My Unfiltered Emsculpt Neo Review

The treatment I tried

Emsculpt Neo, on my abdomen

My provider

Dr. Bruce Katz, a board-certified dermatologist in New York City

What is Emsculpt Neo?

Emsculpt Neo launched in 2020 and is a nonsurgical, FDA-cleared device that combines high-intensity focused electromagnetic (HIFEM) technology with radiofrequency (RF) energy, to build and strengthen muscles while simultaneously burning fat. It can treat the abdomen, buttocks, biceps and triceps, and calves. Four treatments, spaced one week apart, are recommended for best results. 

Emsculpt vs. Emsculpt Neo: What’s the difference?

Emsculpt uses only electromagnetic energy to produce approximately 20,000 involuntary muscle contractions in a 30-minute period. It activates all the muscles at once, at a much more vigorous pace than you could achieve during a workout, strengthening the muscle fibers and causing the release of lactic acid and other chemicals that break down fat. 

Emsculpt Neo produces up to 24,000 contractions while also using RF energy to boost blood supply to the muscles for increased volume and to break down fat cells by heating the fat layer to just above 42°C/107.6°F. “By combining the two technologies, Emsculpt Neo can reduce up to 30% of fat in the treatment area and increase muscle growth by about 25%, whereas with Emsculpt there is closer to 19% fat reduction and 16% muscle increase,” says Dr. Katz. “Emsculpt is typically for people with a BMI less than 30 who want to remove a little bulge and tone the muscles. But since Neo melts more fat, we can treat people with a BMI up to 35.”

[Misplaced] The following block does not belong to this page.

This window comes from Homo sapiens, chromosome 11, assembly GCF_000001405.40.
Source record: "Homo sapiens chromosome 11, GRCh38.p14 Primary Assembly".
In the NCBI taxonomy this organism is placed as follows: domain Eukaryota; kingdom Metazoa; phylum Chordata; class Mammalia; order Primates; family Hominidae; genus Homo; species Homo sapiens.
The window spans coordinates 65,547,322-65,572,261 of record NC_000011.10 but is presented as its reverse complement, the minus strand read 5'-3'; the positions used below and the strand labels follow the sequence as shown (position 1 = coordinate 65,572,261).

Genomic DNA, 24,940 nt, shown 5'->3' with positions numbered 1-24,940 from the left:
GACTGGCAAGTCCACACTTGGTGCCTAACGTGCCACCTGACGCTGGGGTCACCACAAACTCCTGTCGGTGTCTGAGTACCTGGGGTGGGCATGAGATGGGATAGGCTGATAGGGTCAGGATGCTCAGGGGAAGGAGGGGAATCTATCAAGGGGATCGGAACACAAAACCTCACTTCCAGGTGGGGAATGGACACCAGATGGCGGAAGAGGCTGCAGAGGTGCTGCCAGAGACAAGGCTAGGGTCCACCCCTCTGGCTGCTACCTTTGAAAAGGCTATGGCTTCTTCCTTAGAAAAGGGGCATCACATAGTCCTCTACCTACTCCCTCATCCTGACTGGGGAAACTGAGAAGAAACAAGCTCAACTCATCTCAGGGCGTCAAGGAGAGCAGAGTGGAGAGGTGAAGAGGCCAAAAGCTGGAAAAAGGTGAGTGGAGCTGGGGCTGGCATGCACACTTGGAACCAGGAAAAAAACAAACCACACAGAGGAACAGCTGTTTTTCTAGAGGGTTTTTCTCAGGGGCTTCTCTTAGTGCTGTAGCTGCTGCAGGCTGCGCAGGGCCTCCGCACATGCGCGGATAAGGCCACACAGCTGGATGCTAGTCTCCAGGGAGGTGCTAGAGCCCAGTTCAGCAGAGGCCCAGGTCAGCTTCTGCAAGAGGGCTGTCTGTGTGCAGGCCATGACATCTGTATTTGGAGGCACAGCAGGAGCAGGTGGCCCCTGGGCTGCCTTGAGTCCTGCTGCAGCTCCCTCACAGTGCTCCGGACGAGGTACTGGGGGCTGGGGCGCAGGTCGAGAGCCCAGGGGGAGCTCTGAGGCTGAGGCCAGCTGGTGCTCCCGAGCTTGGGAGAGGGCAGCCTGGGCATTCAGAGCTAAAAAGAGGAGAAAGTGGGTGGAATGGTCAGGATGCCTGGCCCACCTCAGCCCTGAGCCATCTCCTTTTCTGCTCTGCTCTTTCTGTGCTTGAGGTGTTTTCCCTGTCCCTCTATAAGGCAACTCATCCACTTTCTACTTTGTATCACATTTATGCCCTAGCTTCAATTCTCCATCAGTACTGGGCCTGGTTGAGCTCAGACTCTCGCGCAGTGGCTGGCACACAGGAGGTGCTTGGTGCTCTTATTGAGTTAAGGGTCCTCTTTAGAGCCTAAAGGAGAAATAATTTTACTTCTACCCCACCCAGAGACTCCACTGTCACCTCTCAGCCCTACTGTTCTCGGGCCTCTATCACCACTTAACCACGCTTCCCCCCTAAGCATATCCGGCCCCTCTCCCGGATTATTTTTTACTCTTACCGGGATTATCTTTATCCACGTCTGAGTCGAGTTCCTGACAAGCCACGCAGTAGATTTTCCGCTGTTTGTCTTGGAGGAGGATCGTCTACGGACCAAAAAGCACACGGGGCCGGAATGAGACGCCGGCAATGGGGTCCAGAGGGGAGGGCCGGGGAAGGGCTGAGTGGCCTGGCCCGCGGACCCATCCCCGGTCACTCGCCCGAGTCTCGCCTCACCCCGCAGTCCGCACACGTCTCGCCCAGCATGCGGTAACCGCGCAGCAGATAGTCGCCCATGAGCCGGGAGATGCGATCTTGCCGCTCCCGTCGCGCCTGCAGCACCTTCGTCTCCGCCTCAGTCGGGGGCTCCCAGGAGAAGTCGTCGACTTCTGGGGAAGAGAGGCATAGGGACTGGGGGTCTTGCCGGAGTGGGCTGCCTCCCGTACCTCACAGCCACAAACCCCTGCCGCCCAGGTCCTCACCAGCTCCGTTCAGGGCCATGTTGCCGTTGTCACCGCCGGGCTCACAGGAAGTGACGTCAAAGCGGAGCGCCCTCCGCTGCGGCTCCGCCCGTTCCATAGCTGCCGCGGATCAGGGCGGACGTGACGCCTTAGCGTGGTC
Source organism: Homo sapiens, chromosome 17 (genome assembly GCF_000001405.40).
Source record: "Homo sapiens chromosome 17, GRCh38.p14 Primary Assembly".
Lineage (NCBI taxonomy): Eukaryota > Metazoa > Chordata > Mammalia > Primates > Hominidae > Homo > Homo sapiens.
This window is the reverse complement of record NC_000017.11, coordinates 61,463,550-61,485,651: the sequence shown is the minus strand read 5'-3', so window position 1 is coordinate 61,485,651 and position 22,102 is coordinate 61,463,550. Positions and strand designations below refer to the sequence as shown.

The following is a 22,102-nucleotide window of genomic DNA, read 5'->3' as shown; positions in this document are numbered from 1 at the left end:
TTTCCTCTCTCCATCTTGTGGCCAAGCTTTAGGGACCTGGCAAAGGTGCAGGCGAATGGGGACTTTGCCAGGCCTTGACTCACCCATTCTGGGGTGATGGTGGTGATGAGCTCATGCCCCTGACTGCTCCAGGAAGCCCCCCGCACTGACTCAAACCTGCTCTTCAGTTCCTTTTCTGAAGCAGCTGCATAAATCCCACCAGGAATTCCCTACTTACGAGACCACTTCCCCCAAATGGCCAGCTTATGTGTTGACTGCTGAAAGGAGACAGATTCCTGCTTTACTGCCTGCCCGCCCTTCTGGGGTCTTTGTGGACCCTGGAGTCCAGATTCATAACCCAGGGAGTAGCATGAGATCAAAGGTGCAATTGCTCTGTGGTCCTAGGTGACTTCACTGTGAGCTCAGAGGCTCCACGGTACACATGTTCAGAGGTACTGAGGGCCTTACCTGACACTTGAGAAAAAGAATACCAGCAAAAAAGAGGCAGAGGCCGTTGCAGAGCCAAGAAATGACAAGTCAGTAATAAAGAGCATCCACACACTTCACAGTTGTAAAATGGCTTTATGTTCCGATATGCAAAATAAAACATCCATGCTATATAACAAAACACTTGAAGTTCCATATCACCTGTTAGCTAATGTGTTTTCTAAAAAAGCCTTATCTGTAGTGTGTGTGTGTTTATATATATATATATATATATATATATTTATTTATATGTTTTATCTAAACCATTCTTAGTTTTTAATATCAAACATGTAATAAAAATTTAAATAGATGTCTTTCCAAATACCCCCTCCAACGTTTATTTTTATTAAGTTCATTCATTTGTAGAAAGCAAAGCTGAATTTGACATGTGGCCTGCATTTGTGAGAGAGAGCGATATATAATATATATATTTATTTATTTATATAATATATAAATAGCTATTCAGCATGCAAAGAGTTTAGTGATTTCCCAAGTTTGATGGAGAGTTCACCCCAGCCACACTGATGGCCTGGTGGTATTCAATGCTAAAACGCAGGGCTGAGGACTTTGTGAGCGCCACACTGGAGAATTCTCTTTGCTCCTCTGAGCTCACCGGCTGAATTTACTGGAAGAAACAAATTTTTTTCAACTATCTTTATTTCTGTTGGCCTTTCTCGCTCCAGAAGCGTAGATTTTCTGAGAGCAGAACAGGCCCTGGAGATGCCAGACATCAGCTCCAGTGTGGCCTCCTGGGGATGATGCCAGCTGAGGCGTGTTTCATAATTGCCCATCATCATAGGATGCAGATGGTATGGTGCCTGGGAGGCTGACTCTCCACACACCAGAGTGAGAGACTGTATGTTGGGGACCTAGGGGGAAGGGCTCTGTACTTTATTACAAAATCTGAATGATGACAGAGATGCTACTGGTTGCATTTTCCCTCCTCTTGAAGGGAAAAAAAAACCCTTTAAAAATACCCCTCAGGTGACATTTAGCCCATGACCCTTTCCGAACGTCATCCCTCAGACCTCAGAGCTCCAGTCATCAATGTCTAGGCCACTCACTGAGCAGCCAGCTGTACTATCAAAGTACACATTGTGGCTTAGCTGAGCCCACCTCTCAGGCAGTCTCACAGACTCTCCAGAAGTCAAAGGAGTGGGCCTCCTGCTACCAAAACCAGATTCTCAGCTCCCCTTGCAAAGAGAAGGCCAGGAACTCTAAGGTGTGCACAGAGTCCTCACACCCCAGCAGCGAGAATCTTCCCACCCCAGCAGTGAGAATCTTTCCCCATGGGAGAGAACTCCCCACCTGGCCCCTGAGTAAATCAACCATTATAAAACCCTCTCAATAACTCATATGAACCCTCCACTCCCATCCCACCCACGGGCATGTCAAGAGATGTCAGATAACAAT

Why I tried it

I’m not a big workout person—I hike whenever I can and get on my Spin bike a few times a week, but that’s been the extent of my fitness journey since high school. And up until my late 20s, that was all I really needed to do, to maintain the body I wanted. I had always had a flat stomach, with fairly defined abs and toned legs (the remnants of a decade of daily horseback riding). But in my late 20s, all my bad habits—too much alcohol, late-night McDonald’s, years of sitting at a desk for eight hours a day and then going home to sit on the couch—seemed to finally catch up to me. Ever since, I’ve felt constantly bloated, with love handles and a lower stomach “pooch” that are hard to get rid of. 

Out of sheer boredom, at the beginning of the pandemic, I got into a consistent workout routine— which I likely would have seen impressive improvements from, had I not also significantly upped my daily wine intake. By fall, my motivation to look good was at an all-time low, and Emsculpt Neo seemed like the ideal quick fix.

Related: CoolSculpting vs. Emsculpt: What’s The Difference?

What my Emsculpt Neo treatments were like

I’ve seen a lot of influencers and providers post about Emsculpt Neo, calling the treatment “comfortable” and “painless,” which I knew would not be the case even before I had my first session. I’ve worn a Slendertone ab-toning belt on and off for years when I cycle, walk around the park, and even just do household chores. It also uses electrical muscle stimulation to involuntarily contract the abdominal muscles, at a lower strength than Emsculpt—and it’s not pleasant, by any stretch of the imagination. Emsculpt, I correctly predicted, would be a much more intense version of that.